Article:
Flickr/Harley Pebley
The Pew Research Center's Religion and Public Life Project has a new survey out about the role of religion in politics (among other things), and the headline is that there has been something of an increase in the desire for religion to take a more active political role. So what would that look like? The survey only asks a few questions about that topic in particular, but here are the results: Not surprisingly, it's the religious group that already has the most political power as at least something of a bloc—white evangelical Christians—that is the most eager for more religious involvement on all these scores. But even they oppose church endorsements of candidates (by 54-42), which suggests that the idea of churches becoming real partisan players causes some discomfort. But let's be realistic: we have that already, on both the right and the left. Lots of evangelical churches function as a locus of organizing for the GOP at election time, just as black churches do for Democrats. The...

Reclaiming Our Rights: Going Proactive to End Discriminatory Abortion Restriction

Women are sick of politicians meddling in their health care decisions for cheap political points. Young people are hitting the road to let them know.

(All* Above All)
All* Above All I turned thirty-eight this year. This month the Hyde Amendment will also be thirty-eight, and since its passage, we have seen a growing number of abortion restrictions proposed and enacted across the country. The Hyde Amendment, passed by Congress in 1976, restricts abortion coverage for the young people, women and families most in need. It prevents federal dollars from being used to cover abortion. And while there is an exception in cases of rape, incest, or to save the life of the pregnant woman, it is enforced irregularly. There is no health exception to this policy for women covered by federal insurance plans. We have watched Congress pass this amendment year after year, for thirty-eight years. For nearly four decades we have watched this restrictive policy beget new anti-abortion, anti-women and anti-sex ballot measures, amendments, and legislation. We take on these fights one by one, state by state, defending the right to control our bodies. We win some, and we...

Republicans Seek to Tar All Muslims With the Brush of ISIL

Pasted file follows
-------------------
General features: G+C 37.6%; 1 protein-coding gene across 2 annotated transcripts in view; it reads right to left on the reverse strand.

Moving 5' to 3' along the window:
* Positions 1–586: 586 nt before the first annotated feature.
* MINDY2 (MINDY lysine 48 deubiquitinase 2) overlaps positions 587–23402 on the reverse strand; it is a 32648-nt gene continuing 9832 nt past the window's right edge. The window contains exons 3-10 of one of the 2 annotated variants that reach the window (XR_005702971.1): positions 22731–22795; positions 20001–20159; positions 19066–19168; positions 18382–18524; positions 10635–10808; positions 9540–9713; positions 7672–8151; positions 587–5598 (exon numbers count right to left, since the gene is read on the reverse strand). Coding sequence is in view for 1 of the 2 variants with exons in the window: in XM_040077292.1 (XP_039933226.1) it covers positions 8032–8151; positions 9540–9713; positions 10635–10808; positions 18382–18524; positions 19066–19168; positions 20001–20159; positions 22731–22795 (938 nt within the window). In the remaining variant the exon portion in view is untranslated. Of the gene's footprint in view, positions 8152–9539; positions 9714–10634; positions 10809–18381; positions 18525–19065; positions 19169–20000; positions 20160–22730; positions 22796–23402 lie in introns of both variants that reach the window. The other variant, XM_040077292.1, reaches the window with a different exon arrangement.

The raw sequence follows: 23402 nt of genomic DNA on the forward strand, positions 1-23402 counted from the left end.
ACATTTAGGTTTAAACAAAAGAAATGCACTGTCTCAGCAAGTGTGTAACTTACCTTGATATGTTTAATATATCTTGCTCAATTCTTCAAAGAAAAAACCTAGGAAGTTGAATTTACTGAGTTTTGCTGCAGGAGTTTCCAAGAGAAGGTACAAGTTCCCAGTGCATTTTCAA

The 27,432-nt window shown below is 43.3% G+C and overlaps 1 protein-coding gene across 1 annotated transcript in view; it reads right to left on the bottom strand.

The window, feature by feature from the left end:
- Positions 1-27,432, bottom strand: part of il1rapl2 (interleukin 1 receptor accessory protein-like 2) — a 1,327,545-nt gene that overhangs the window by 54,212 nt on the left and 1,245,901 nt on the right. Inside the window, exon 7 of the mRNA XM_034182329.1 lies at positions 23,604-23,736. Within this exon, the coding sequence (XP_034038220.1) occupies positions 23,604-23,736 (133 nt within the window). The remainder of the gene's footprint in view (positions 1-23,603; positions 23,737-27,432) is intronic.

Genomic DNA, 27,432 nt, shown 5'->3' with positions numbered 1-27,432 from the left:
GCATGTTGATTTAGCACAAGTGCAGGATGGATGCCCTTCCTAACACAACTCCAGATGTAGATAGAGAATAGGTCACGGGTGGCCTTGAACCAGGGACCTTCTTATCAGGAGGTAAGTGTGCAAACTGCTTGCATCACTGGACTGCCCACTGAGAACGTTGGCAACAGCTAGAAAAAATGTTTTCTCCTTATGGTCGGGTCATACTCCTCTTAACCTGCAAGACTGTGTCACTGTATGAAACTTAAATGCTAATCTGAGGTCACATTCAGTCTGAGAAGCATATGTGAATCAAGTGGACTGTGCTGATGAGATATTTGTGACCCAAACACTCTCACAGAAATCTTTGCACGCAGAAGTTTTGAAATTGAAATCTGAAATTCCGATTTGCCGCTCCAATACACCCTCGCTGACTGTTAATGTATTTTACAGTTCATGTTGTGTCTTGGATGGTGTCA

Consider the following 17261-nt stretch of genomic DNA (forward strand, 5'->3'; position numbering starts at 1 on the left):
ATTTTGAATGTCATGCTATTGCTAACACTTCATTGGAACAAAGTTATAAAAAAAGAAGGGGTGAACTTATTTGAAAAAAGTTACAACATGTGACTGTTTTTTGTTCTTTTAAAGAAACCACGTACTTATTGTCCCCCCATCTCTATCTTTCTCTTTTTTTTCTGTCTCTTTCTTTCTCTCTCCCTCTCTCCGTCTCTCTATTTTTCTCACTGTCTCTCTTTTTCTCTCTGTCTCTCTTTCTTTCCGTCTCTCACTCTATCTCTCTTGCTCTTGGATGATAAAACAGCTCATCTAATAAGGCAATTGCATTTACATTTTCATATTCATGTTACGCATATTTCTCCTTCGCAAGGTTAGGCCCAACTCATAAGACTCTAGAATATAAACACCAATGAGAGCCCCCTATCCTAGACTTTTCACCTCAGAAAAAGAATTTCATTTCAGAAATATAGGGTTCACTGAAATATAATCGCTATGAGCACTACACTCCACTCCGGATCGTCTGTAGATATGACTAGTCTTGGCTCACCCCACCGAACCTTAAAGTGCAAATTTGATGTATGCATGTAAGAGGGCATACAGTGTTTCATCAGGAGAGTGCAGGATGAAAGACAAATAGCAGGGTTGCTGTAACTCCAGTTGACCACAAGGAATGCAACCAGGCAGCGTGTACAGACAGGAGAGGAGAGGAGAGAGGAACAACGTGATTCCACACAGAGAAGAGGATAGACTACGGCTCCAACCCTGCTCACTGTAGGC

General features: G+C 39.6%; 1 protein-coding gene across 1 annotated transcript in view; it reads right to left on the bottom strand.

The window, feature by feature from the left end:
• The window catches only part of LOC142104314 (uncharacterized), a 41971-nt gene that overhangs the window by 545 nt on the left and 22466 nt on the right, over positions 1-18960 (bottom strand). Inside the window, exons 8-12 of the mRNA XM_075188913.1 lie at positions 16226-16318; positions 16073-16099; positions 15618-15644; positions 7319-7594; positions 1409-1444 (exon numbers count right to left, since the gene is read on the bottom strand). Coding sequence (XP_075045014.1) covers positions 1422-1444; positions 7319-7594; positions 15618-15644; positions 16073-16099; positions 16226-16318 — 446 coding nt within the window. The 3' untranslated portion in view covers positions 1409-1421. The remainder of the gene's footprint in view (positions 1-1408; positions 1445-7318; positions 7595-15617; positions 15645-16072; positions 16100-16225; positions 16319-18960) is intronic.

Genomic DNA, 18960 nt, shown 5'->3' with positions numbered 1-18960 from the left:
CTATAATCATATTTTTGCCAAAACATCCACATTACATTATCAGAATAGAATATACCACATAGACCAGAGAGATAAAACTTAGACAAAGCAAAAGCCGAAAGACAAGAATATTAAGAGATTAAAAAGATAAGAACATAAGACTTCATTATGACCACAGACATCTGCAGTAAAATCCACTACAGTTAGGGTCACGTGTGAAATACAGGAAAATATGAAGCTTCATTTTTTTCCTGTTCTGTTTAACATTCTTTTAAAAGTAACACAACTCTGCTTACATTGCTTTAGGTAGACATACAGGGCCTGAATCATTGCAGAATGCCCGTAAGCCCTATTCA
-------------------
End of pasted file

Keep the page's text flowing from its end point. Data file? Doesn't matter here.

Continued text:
When the president said the terrorist group was not Islamic, his opposition got hopping mad.

(Photo by Fabio Teixeira / Pacific Press/Sipa USA) (Sipa via AP Images)
(Photo by Fabio Teixeira / Pacific Press/Sipa USA) (Sipa via AP Images) O n Saturday afternoon, news broke that ISIL (also known as ISIS) had uploaded yet another video of one of their members beheading an innocent civilian. The victim, David Haines, was a British aid worker who was captured in Syria last year. According to reports, the video is similar to the brutal murders of American journalists James Foley and Steven Sotloff. The news of this latest execution, and its grisly video, comes on the heels of President Obama’s primetime speech on his strategy for combating the terrorist group last Wednesday night. During his address, Obama outlined the U.S. strategy for fighting ISIS but he also included a pointed statement. “ISIL is not Islamic.” Former Bush aide Ron Christie, immediately took to Twitter to criticize Obama. “#ISIS isn't Islamic? What kindergartner briefs the President on terrorism?” And Christie was definitely not the only public figure expressing that sentiment. The...

Jindal's Assault on Abortion Rights the Latest Round in the War on Women

The Louisiana governor and 2016 presidential hopeful has signed into law a measure that would shut at least three of the state's five abortion clinics.

(AP Photo/Molly Riley)
(AP Photo/Molly Riley) Louisiana Gov. Bobby Jindal delivers the keynote address during Faith and Freedom Coalition's Road to Majority event in Washington, Saturday, June 21, 2014. UPDATE (September 1, 2014): A ruling issued on Sunday by a U.S. federal court has put on hold enforcement of the Louisiana law discussed in this commentary, which requires doctors who perform abortions to obtain admitting privileges to a hospital within 30 miles of the clinic at which they practice. Under the ruling, doctors are allowed to continue performing abortions while they seek the required privileges. I n 1973, abortion became a constitutionally protected right in the United States. But, judging from the repeated full-fledged attacks on Roe v. Wade and all the protections it provides, it's as if the anti-choice movement has been plugging their ears and singing, “La la la, I can’t hear you!” for the last forty-one years. Unfortunately, its members have proven themselves to be good at multitasking,...

It's Time To Stop 'Managing' the Israeli-Palestinian Conflict and Just End It

Netanyahu appears to truly not believe that a negotiated agreement can end a conflict with a dedicated opponent, but there's really no other way.

(AP Photo/Majdi Mohammed)
(AP Photo/Majdi Mohammed) A Palestinian protester holds stones during a protest against the expansion of the nearby Jewish settlement of Halamish, in the West Bank village of Nabi Saleh near Ramallah, Friday, November 9, 2012. I n mid-June, a couple of aeons ago the way time is counted here in the Middle East, before rockets were falling in Tel Aviv, before the invasion of Gaza and the death count and the rubble, before "ceasefire" became a synonym for broken hope, when Israel was still an outpost of calm in the region, I took a day's reporting trip to West Bank settlements north of Jerusalem. My guide was Dror Etkes, the veteran Israeli tracker of settlement building and land theft. At a settlement known as Kokhav Ya'akov, northeast of Jerusalem, we saw earth-moving equipment clearing ground for a new development. Kokhav Ya'akov, Etkes explained, is built on what Israel has determined to be state-owned land—except for some 200 houses and a few dozen mobile homes on real estate...